Influence of serial subtraction tasks on transient characteristics of postural control
Reed, Cody A.
DuBois, Camryn K.
Hutchison, Keith A.
Huppert, Theodore J.
Monfort, Scott M.
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We sought to better understand the influence of cognitive perturbations on transient aspects of postural control. Twenty healthy, younger adults had their postural control assessed during eyes open quiet stance. Participants completed three different conditions that either had no cognitive perturbation present, an easy cognitive perturbation (i.e., serial subtraction by ones), or a more difficult cognitive perturbation (i.e., serial subtraction by sevens). All trials finished with 60 s of undisturbed eyes open quiet stance, which was the focus of the balance assessment. 95% confidence ellipse area (EA) was calculated for 5-s epochs throughout the trial. The difference in EA from the first epoch after participants started (onset) or stopped (offset) the cognitive task to the last epoch of the trial (i.e., 55–60 s after perturbation) was used to characterize transient postural control behavior. Functional near-infrared spectroscopy was also used to quantify changes in prefrontal cortex activation during the counting tasks to support interpretation of the transient balance findings. There was a significant effect of condition for transient balance characteristics following a cognitive perturbation (P < 0.001), with greater transient increases in postural sway for both difficult (Cohen's d = 0.40, P < 0.001) and easier (Cohen's d = 0.29, P = 0.013) cognitive perturbations relative to no cognitive perturbation. The onset of cognitive tasks was also associated with greater transient increases in postural sway than the offset of the cognitive tasks (Cohen's d = 0.24, P = 0.019). The functional near-infrared spectroscopy data indicated that a significant decrease in deoxygenated hemoglobin was observed for left Brodmann area 46 for both the subtraction by ones (T = −3.97; Benjamini-Hochberg significance value (q) = 0.008) and subtraction by sevens (T = −3.11; q = 0.036) conditions relative to the baseline condition. The subtraction by sevens condition was also associated with a relative increase in deoxygenated hemoglobin for the right Brodmann area 9 (T = 3.36; q = 0.026) compared to the subtraction by ones condition. In conclusion, serial subtraction can elicit transient increases in postural sway, with more difficult tasks and the onset of the cognitive-motor challenge exhibiting magnified effects. Additionally, even the cessation of a cognitive task (i.e., serial subtraction) can be associated with lingering perturbing effects on balance control.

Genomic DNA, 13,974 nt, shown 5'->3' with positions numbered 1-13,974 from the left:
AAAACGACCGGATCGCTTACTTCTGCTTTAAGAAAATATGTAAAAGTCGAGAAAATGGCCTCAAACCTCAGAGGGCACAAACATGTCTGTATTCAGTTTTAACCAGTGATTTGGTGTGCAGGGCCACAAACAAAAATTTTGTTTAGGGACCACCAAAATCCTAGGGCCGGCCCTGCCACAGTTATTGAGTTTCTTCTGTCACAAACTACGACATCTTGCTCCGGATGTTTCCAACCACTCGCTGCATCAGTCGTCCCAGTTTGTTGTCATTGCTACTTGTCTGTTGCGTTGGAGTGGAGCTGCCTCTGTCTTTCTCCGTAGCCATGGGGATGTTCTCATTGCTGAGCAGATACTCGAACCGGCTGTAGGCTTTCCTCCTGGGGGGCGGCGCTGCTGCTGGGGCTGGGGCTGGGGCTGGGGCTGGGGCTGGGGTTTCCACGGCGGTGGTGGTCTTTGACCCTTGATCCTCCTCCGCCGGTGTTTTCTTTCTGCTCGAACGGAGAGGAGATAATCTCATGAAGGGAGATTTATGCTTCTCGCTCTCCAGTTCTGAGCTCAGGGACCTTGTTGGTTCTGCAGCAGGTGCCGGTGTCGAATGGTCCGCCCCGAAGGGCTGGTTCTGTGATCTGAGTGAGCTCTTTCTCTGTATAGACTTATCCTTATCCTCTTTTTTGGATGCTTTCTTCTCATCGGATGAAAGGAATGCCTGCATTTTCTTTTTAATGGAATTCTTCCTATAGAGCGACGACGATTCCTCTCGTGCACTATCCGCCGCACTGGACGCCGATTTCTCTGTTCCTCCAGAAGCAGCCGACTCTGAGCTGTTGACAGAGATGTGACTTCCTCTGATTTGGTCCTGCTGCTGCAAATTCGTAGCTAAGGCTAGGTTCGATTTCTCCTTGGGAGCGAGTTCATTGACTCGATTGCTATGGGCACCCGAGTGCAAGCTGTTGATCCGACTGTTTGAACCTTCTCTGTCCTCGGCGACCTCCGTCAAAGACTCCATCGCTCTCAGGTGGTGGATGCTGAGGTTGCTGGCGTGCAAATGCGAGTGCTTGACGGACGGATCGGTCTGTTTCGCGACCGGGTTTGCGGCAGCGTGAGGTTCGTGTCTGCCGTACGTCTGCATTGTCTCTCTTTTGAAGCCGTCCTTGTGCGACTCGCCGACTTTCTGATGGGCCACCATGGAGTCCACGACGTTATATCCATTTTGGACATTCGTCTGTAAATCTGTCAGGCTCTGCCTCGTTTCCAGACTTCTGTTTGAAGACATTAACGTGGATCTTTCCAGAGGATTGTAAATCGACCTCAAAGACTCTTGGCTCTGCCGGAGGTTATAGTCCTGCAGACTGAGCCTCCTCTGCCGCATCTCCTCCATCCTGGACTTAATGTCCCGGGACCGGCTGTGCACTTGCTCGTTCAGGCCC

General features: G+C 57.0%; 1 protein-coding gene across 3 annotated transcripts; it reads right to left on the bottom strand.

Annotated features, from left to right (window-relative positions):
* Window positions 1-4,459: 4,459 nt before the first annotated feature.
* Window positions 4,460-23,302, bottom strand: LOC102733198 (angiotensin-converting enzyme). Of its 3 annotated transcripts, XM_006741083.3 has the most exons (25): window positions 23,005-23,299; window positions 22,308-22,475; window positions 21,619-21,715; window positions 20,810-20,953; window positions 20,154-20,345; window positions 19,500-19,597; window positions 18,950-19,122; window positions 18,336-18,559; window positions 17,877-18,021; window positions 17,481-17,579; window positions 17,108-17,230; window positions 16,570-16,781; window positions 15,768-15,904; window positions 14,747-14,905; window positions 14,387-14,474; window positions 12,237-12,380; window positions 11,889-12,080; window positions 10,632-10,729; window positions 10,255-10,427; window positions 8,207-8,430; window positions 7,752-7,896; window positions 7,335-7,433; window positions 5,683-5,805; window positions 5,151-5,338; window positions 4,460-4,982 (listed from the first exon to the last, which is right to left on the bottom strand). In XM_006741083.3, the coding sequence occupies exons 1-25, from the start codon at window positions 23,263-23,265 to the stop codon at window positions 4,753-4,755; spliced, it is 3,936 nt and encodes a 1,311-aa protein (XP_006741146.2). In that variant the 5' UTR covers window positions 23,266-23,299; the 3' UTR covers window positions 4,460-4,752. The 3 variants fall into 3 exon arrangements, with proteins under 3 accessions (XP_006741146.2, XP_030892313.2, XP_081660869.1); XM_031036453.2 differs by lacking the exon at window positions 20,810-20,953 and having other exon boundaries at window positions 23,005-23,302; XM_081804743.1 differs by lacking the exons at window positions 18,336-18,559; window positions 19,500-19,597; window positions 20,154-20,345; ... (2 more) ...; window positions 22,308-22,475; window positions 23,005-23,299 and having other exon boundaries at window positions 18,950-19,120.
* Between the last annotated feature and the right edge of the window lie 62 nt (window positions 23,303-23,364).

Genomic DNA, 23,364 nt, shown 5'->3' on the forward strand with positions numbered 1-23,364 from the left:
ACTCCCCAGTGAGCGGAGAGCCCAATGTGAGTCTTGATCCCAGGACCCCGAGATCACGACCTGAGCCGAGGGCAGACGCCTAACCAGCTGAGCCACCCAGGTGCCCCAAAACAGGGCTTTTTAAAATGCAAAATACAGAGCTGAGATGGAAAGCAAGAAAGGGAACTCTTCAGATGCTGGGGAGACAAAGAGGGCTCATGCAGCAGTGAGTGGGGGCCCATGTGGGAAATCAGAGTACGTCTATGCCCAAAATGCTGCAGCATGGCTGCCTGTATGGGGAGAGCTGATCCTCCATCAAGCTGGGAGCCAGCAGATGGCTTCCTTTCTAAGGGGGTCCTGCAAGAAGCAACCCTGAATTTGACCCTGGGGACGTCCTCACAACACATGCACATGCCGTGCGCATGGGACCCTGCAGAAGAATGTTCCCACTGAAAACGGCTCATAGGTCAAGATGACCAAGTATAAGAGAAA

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Reed, Cody A., Camryn K. DuBois, Keith A. Hutchison, Theodore J. Huppert, and Scott M. Monfort. "Influence of serial subtraction tasks on transient characteristics of postural control." Human Movement Science 83 (2022): 102950.